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Diet soft drinks linked to increased risk of stroke- study

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Diet calorie-free drinks could increase the risk of cardiovascular problems, a new French study has shown. 

The study involved 103,000 participants who were followed for a period of nine years to determine if there was a link between artificial sweeteners and heart problems, according to The Times.

The researchers revealed that people who consumed food or drink containing calorie-free sweeteners every day had a nine per cent higher risk of heart disease while those who consumed aspartame, an artificial sweetener present in low-calorie drinks, were 23 per cent more likely to have a stroke.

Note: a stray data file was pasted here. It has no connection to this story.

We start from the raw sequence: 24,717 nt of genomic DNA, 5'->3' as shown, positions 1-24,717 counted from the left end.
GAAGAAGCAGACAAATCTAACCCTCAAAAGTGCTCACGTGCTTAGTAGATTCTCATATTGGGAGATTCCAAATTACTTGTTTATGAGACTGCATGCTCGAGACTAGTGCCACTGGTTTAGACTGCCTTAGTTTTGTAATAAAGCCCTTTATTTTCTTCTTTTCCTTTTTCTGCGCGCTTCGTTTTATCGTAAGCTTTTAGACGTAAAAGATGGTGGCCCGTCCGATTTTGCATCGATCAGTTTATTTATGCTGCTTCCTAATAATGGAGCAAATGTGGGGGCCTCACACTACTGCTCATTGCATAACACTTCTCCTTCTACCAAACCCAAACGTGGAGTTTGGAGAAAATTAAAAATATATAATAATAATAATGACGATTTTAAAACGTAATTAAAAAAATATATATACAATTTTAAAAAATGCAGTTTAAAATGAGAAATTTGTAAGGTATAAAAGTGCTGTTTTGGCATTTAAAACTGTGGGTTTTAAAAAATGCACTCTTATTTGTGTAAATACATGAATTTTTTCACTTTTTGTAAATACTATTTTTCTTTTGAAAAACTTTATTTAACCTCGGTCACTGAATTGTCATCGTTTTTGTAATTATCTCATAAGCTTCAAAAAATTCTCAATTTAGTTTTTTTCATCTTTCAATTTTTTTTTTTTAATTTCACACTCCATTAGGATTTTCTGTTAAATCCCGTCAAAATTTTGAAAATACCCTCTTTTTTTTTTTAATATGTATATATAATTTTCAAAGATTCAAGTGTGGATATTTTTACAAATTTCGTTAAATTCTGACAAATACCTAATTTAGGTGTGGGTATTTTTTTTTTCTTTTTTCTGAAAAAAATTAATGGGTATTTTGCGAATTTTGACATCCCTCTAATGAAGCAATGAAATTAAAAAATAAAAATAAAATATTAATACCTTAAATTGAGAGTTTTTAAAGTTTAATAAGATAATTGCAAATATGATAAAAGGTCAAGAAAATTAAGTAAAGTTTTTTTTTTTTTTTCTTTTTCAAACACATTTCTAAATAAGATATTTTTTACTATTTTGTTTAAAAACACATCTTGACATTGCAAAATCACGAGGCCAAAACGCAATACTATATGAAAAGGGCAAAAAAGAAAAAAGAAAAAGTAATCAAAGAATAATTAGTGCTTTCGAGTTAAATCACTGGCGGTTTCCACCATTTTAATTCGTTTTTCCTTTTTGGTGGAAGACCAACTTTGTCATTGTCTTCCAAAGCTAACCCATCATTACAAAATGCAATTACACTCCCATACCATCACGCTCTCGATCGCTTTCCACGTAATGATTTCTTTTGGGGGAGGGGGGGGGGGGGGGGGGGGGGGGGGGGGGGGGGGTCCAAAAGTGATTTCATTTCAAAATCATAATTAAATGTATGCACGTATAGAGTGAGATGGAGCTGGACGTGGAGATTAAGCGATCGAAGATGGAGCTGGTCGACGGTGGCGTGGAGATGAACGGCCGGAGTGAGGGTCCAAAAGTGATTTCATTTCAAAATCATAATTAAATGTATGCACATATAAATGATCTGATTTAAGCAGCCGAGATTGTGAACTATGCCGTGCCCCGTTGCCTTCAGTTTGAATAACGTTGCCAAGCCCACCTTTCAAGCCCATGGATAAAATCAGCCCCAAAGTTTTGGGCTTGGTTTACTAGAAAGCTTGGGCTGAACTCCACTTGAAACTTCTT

The participants had an average of 43mg of sweeteners a day, the equivalent of one packet of table-top sweetener or 100ml of diet soda.

Artificial sweeteners contain sucralose and aspartame, a white odourless powder 200 times sweeter than sugar.

Although free of calories, it is hard to clearly determine whether artificial sweeteners are harmful to health.

The NHS says that research into sweeteners and appetite stimulation is “inconsistent”.

A separate study published British Medical Journal recommends reducing the consumption of diet drinks and foods.

“Research into sweeteners shows they’re perfectly safe to eat or drink on a daily basis as part of a healthy diet,” says Dietitian Emma Carder, adding that they can be a useful alternative for people with diabetes who need to watch their blood sugar levels while still enjoying their favourite foods.

“Like sugar, sweeteners provide a sweet taste, but what sets them apart is that, after consumption, they do not increase blood sugar levels.”

The World Health Organisation (WHO) is evaluating these chemicals to gain a better understanding.

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